Threat to BLM’s New Planning Approach
The Bureau of Land Management (BLM) cares for 15,364,864 acres (24,007 square-miles) here in California on behalf of the American people. That is a little over 14% of our state. These lands provide critically important wildlife habitat, clean drinking water, scenic vistas, and places where we can ride horses, hike, take scenic drives, fish, use off-road vehicles, mountain bike, hunt, camp, swim, picnic, etc. These lands belong to all of the American people, and they are among California’s greatest treasures.
All BLM lands are managed according to documents called “resource management plans” (RMP). These plans are developed with public input and they are used by the BLM to decide which public lands will be protected for wildlife habitat and public recreation and which areas will be logged, mined, explored for oil development, etc. In 2016 the BLM approved new rules, called “Planning 2.0,” that guide how these RMPs are crafted.
The rules are designed to:
(1) encourage extensive public input and collaboration
- By increasing participation on the front end of these processing, the effect will be to reduce the amount of litigation at the end because those groups that are likely to sue have already been included in the process.
- The public will help develop plans with many opportunities for involvement, including more electronic methods of commenting and participating
- The process will still rely on local, state and tribal entities to be “cooperating agencies”. This means participation that is even deeper than that of the general public including information sharing, helping to draft alternativees, and direct meetings with the BLM.
(2) Use of best available science for decision, including the requirement that climate change be a major consideration in BLM planning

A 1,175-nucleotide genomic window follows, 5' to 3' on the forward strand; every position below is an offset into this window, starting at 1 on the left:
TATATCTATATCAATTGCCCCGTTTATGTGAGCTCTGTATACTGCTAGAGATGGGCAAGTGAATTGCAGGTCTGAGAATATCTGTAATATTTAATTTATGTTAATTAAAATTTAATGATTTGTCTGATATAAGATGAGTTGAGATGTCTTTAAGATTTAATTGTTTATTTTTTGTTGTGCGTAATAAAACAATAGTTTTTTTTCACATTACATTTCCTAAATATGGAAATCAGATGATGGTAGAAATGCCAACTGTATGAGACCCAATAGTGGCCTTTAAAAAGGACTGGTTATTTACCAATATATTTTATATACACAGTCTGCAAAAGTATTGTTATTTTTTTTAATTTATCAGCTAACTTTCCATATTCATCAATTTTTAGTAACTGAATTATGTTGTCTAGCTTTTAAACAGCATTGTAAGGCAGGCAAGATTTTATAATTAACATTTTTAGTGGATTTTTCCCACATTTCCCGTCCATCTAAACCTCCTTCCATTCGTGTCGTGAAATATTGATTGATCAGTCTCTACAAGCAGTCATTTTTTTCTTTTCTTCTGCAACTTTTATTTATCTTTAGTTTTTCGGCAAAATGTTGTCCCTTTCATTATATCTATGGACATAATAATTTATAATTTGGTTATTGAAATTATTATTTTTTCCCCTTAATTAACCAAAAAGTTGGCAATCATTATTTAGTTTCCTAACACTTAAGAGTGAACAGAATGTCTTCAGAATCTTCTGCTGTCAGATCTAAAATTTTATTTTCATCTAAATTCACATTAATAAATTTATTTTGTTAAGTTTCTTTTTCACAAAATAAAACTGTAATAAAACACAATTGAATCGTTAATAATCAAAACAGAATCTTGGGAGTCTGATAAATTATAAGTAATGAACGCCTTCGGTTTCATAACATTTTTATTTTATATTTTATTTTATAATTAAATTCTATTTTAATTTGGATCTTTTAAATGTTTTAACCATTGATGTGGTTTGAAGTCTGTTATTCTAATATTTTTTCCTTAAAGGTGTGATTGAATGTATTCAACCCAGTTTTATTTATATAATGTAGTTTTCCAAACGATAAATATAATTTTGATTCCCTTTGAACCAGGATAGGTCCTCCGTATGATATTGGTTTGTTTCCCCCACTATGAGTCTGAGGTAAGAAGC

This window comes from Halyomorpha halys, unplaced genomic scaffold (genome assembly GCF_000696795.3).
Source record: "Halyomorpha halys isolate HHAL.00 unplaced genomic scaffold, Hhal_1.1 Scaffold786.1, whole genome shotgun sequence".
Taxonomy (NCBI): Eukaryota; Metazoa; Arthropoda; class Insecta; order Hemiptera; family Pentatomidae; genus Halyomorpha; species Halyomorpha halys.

- Planning 2.0 will make high quality data a foundation for BLM planning and management, incorporating the best quality science, geospatial data and technology.
- Planning 2.0 permits a landscape-level approach to planning, which enables the BLM to carry out planning at a scale that makes sense and allows consideration of the full context of resource values, including environmental, economic, and social values.
Planning 2.0 has the support of many hunters and anglers because the rule takes steps to ensure that important habitats, such as migration corridors and other intact habitats, are identified early in the planning process so these important areas can be managed and conserved as the agency makes decisions about other public land uses.
BLM plans that have already begun using the 2.0 rule have received positive comments about the rule from a diversity of voices including: Back Country Horsemen of America, Bob Marshall Wilderness Outfitters, grazing lessees, The Nature Conservancy, Defenders of Wildlife, Audubon Society, Hellgate Hunters and Anglers, Missoula Snowgoers Snowmobile Association, Montana Wilderness Association, Paws Up Ranch, Seeley/Swan ATV Club, mining claimants, and the Bonita/Clinton/Potomac Grazing Association.
Any time an agency publishes a new rule, it triggers a short period (60 session days) during which Congress can issue a resolution of disapproval under the Congressional Review Act (CRA). Because the BLM’s Planning 2.0 rule was finalized in the last 60 days of the Obama Administration, the rule is susceptible to the CRA.
The CRA is a process that undermines the will of the American people. All proposed federal rules undergo a rigorous review process that can take years, including multiple opportunities for the public to weigh in. Planning 2.0 is no different. The BLM is simply implementing its mission as laid out by Congress.
Utilizing the CRA is an extremely unusual tool that has only been successfully once since 1996. Two major things happen if the CRA is successful:
1. The entire Planning 2.0 Rule is void and BLM must continue to use an outdated rule from the 1980s; and
2. BLM will be prohibited from issuing another, similar rule ever again.
This land belongs to the American people and it’s only nature that the future of the land is determined by the American public. Please help us by taking action today.
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